My advice to newbies.

Discussion in 'Beginners' started by andyfromotley, 30 Jun 2008.

  1. SoloOwners

    SoloOwners Member

    I've got a couple of old road bikes that I bought for $40 USD each and refurbished. A 24" frame LeTour and a 20" frame Huffy for backup and guests.
    I notice that a lot of road and paved trail riders strip their machines down to nothing. I've a bottle holder, extra reflectors, tube & repair, hand pump, LCD torch, etc.
    I don't mind the extra weight. It's much the same theory as runners sometimes putting on ankle and wrist weight.
    My thought is that I just get a little more out of my workout.

    bicyclessm.jpg
     
    Liz Su likes this.
  2. GuyBoden

    GuyBoden Fat, old bloke, on an old bike, pedalling slowly.

    Location:
    Warrington
    Learn to maintain your bike, give it a 10min check it over before every long(ish) ride, that's the tyres, wheels, brakes, gears, chain and make sure nothing is loose.
     
  3. david k

    david k Hi

    Location:
    North West
    Spin your legs faster than feels natural at first, use lower gears than feels right, it will eventually feel normal and you will get less thigh muscle burn from stomping then stopping, stomping then stopping.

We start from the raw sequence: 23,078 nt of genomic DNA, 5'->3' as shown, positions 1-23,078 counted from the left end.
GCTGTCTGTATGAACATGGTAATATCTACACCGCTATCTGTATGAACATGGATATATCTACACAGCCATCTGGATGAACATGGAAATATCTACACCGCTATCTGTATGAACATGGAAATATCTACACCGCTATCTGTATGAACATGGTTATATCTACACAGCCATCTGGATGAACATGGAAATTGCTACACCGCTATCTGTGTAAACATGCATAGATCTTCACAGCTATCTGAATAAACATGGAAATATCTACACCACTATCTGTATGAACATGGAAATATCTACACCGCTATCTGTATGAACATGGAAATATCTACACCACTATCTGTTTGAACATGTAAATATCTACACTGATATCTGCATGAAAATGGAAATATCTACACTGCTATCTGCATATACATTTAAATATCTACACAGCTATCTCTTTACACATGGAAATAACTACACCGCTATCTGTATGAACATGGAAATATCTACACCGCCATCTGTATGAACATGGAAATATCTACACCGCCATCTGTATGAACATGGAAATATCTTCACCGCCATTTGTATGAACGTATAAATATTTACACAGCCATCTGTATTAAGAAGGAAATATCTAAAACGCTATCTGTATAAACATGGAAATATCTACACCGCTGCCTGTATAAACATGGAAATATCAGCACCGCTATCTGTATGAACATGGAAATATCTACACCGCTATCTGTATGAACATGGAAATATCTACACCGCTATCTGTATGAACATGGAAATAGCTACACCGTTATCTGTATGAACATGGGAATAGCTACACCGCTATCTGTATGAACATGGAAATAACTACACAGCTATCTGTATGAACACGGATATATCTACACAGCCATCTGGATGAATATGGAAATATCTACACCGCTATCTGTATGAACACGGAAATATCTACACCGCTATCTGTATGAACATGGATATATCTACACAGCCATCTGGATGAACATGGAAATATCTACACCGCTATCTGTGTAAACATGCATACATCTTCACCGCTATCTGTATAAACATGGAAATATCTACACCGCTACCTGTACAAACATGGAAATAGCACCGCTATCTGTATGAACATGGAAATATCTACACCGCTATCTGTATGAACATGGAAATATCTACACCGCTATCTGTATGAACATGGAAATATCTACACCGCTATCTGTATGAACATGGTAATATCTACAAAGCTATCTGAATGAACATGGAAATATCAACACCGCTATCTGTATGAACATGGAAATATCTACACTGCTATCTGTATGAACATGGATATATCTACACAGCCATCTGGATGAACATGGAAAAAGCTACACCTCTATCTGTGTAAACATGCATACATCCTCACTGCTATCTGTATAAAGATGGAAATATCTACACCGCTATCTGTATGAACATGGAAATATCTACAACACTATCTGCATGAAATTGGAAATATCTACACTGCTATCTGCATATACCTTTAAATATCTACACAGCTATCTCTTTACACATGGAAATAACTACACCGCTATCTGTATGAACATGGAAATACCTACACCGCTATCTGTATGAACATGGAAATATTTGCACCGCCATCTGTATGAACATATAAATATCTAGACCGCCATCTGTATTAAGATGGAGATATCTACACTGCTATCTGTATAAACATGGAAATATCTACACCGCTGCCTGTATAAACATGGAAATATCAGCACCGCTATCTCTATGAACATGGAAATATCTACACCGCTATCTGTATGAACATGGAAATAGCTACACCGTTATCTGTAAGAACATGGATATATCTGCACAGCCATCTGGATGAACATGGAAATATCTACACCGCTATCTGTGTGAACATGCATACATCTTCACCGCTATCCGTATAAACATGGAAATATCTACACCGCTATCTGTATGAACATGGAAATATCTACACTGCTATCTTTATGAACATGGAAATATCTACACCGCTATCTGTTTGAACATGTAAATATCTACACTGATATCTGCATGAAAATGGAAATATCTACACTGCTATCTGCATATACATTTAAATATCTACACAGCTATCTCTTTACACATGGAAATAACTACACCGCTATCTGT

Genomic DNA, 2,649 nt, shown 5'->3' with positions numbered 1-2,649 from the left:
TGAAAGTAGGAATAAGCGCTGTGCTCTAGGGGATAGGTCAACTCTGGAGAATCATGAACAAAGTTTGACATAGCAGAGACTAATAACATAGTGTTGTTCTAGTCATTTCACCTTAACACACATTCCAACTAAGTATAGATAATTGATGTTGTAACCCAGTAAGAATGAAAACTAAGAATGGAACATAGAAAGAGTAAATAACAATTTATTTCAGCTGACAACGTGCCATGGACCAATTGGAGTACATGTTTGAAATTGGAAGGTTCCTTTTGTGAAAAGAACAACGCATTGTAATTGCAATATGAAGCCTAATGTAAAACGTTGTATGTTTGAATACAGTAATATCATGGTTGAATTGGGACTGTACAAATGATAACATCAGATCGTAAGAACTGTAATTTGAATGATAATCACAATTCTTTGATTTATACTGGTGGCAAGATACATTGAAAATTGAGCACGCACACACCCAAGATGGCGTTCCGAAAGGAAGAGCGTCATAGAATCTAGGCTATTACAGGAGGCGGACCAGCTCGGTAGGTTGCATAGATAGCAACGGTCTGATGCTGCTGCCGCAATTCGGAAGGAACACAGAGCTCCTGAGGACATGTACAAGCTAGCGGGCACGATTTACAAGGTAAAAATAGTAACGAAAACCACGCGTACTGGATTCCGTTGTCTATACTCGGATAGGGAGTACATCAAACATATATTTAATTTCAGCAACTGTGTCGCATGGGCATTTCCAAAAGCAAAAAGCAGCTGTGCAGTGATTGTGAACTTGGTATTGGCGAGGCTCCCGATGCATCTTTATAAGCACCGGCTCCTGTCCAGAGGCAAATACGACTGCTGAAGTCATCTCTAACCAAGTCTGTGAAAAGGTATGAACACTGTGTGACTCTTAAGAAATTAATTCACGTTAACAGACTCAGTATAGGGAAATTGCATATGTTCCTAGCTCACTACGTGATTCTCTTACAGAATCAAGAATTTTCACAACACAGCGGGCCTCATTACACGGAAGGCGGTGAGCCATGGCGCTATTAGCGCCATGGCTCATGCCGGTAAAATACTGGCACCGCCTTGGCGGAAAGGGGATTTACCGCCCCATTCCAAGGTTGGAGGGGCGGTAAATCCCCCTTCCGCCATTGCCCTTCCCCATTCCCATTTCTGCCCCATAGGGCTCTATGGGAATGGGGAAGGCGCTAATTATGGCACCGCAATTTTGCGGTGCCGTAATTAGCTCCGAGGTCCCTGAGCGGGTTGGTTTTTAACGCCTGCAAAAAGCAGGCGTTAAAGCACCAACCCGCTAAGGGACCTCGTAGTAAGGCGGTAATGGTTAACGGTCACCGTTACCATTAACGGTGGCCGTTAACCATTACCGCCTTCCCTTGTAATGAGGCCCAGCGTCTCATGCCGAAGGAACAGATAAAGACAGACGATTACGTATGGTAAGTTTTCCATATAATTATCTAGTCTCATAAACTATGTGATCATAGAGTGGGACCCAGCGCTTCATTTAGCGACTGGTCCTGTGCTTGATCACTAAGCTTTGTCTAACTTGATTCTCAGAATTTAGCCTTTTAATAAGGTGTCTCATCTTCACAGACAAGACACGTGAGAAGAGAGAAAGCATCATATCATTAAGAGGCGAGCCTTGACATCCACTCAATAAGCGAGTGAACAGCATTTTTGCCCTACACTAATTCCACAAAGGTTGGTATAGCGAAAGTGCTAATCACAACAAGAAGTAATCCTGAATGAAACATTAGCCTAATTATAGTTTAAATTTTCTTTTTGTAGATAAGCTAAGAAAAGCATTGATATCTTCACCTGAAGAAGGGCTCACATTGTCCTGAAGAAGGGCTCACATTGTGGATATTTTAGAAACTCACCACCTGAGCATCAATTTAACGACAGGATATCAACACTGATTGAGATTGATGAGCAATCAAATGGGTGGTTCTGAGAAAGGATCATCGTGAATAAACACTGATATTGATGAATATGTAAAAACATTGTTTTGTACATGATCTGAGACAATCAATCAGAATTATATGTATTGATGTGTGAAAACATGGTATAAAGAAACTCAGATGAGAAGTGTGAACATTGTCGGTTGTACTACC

So think spin in circles faster than a walking tempo and slower than a sprint
     
    cubey likes this.
  4. Simon_73

    Simon_73 New Member

    Many thanks, very informative.
     
  5. Moojii

    Moojii New Member

    Location:
    Kettering
    Newbie here.

    Not cycled for nigh on 20 years and my wife and I feel it's time to lose some weight and get out there. Our 8 year old has been badgering us too as she loves cycling.

    Went to oi local shop at the weekend and bought a forme peak trail 3 for me and a python Daytona for the missus.

    Can't wait to pick them up next Saturday.
     
    Dor, Alan O and Daddy Pig like this.
  6. Alan O

    Alan O Über Member

    Location:
    Liverpool
    I started cycling again last year after a similar break, and it's one of the best things I've done - I really wish I'd got back to it a lot sooner. Enjoy your new bikes, your return to cycling, and your time at this very friendly and helpful forum.

    Alan
     
  7. Philhh

    Philhh Active Member

    You are so right-Getting the right fit is really important for men but especially for women-the girls my lady cycles with all have cross bar brakes for example -because shimano levers are too big for their hands (she has campaignolo which are thinner) she has a ladies saddle and a shorter stem and it took quite a bit of time getting her bike right but now it is right she loves it (them-a ribble 725 and genesis 30)This can make all the difference to your enjoyment look at Victoria Pendleton comments and british cyclings solutions regarding saddle positions for girls if you are fitting a bike up for a lady